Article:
The New York Times won a Pulitzer Prize this week for an essay that is part of its anti-American 1619 Project that the Times admitted was historically inaccurate.
The lead essay, written by the Times’ Nikole Hannah-Jones, introduced the Times’ dive into American slavery to pin the nation’s origins on the practice extinct in this country for more than 150 years.
At the end of Hannah-Jones’ article, the Times included an editors’ note that states, “A passage has been adjusted to make clear that a desire to protect slavery was among the motivations of some of the colonists who fought the Revolutionary War, not among the motivations of all of them.”
The note clarifying a substantial error then links to a much lengthier “update” from Times Magazine Editor-in-Chief Jake Silverstein added seven months after publication while the paper was actively pushing schools to adopt the collection of essays into curriculum.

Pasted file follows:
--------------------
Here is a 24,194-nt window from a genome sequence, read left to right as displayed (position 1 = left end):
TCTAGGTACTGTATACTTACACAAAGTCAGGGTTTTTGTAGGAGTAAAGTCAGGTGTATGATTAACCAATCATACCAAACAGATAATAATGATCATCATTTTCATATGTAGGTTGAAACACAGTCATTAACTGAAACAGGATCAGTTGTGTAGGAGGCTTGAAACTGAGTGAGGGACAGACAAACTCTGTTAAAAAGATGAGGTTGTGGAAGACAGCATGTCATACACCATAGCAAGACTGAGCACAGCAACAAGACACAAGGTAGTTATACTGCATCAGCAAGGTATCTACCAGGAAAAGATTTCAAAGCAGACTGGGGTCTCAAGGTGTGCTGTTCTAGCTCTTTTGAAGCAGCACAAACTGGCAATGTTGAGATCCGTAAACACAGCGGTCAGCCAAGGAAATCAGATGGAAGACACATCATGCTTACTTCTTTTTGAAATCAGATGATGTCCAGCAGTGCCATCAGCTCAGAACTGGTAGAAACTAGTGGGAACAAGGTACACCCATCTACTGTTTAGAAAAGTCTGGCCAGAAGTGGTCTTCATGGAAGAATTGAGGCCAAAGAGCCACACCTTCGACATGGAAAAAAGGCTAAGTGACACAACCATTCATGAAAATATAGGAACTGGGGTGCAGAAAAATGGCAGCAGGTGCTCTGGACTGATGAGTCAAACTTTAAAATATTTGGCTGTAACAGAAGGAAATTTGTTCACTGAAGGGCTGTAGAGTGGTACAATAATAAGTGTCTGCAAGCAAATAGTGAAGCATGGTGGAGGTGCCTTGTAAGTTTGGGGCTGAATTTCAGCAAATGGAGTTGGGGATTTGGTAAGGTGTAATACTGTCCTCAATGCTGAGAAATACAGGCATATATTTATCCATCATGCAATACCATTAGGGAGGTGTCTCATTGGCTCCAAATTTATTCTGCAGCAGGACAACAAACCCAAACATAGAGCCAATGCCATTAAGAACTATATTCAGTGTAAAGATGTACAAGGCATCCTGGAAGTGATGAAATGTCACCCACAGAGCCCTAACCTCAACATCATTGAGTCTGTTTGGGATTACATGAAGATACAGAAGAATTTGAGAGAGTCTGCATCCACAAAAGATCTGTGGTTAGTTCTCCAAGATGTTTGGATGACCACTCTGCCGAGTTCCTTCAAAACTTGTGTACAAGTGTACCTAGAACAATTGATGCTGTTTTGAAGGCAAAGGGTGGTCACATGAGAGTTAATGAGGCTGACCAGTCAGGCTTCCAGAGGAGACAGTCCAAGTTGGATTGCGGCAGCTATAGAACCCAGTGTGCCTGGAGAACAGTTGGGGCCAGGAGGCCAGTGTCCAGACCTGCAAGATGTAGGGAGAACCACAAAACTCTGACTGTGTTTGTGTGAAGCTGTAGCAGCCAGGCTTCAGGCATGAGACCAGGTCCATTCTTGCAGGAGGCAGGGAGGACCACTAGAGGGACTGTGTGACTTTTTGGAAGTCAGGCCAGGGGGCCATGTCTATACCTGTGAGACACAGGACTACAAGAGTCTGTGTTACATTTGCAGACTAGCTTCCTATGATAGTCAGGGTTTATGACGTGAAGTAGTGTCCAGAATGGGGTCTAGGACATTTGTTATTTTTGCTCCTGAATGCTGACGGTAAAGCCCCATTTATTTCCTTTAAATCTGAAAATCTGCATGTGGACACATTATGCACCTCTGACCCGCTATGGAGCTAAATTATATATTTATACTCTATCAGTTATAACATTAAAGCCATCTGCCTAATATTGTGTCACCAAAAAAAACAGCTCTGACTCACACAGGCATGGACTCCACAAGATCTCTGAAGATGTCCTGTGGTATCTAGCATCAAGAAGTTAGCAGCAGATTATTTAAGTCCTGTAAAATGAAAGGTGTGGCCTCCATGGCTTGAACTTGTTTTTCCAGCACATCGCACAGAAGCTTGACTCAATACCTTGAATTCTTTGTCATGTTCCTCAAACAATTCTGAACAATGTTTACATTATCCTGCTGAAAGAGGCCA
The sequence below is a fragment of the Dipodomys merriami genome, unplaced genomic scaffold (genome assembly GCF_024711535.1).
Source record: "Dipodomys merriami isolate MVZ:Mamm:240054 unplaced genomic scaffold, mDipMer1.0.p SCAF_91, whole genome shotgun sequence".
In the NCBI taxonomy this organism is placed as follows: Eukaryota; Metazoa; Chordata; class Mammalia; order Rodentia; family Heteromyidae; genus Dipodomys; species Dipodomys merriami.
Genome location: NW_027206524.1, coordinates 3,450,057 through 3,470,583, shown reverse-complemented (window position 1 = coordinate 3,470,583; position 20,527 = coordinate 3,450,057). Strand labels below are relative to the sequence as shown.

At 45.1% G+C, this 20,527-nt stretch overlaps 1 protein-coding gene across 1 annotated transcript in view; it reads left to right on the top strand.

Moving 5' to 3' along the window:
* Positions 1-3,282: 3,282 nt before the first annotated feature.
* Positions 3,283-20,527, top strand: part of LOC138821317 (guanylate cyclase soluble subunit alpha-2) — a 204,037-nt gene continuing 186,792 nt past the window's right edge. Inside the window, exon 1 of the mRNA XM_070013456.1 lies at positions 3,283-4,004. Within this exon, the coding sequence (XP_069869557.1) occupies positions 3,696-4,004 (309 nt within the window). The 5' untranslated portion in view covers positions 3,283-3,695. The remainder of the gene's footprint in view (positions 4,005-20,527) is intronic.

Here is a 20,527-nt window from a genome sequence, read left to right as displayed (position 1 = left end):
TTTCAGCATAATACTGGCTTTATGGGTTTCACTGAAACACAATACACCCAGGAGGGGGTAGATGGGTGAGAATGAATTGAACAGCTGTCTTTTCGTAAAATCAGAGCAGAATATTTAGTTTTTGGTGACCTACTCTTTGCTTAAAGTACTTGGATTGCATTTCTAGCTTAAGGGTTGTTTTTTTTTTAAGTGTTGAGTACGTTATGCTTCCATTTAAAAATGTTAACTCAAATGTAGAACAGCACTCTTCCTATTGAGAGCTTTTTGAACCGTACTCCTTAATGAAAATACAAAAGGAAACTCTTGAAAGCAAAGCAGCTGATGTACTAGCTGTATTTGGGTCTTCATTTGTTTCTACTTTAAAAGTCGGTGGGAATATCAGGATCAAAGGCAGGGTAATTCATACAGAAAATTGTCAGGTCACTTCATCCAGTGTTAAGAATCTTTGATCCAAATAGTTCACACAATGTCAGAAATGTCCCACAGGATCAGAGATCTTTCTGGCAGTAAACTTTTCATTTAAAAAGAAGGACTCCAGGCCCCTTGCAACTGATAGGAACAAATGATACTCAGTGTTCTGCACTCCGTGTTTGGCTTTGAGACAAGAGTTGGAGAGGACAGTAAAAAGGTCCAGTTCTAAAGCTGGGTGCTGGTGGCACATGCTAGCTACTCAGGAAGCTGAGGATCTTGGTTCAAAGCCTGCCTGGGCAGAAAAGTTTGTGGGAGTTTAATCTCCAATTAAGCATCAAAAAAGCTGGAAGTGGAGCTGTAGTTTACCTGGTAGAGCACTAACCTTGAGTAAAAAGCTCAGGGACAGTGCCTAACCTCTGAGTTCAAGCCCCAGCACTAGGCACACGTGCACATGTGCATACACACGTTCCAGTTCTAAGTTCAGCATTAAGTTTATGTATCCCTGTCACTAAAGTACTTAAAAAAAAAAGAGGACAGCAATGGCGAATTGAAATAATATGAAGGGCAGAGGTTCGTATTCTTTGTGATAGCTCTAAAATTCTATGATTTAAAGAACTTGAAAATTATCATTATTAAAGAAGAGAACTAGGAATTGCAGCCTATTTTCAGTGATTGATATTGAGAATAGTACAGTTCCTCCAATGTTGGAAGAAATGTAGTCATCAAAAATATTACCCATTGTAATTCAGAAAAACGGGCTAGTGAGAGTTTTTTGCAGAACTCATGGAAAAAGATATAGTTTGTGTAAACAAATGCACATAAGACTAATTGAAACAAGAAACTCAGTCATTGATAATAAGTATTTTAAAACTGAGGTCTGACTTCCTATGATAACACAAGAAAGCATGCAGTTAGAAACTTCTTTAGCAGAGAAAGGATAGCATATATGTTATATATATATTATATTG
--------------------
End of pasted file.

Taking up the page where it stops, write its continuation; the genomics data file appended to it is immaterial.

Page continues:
Since the legacy paper’s project launched, many historians have taken issue with the Times’ rewriting of history to characterize the nation’s creation as built solely on racism.
On Monday, the Capital Research Center released a dynamic, eight-minute documentary debunking the project, providing illustrative insight into the Times’ attempt to radically change the nation’s understanding of the American founding with fake history. Watch here: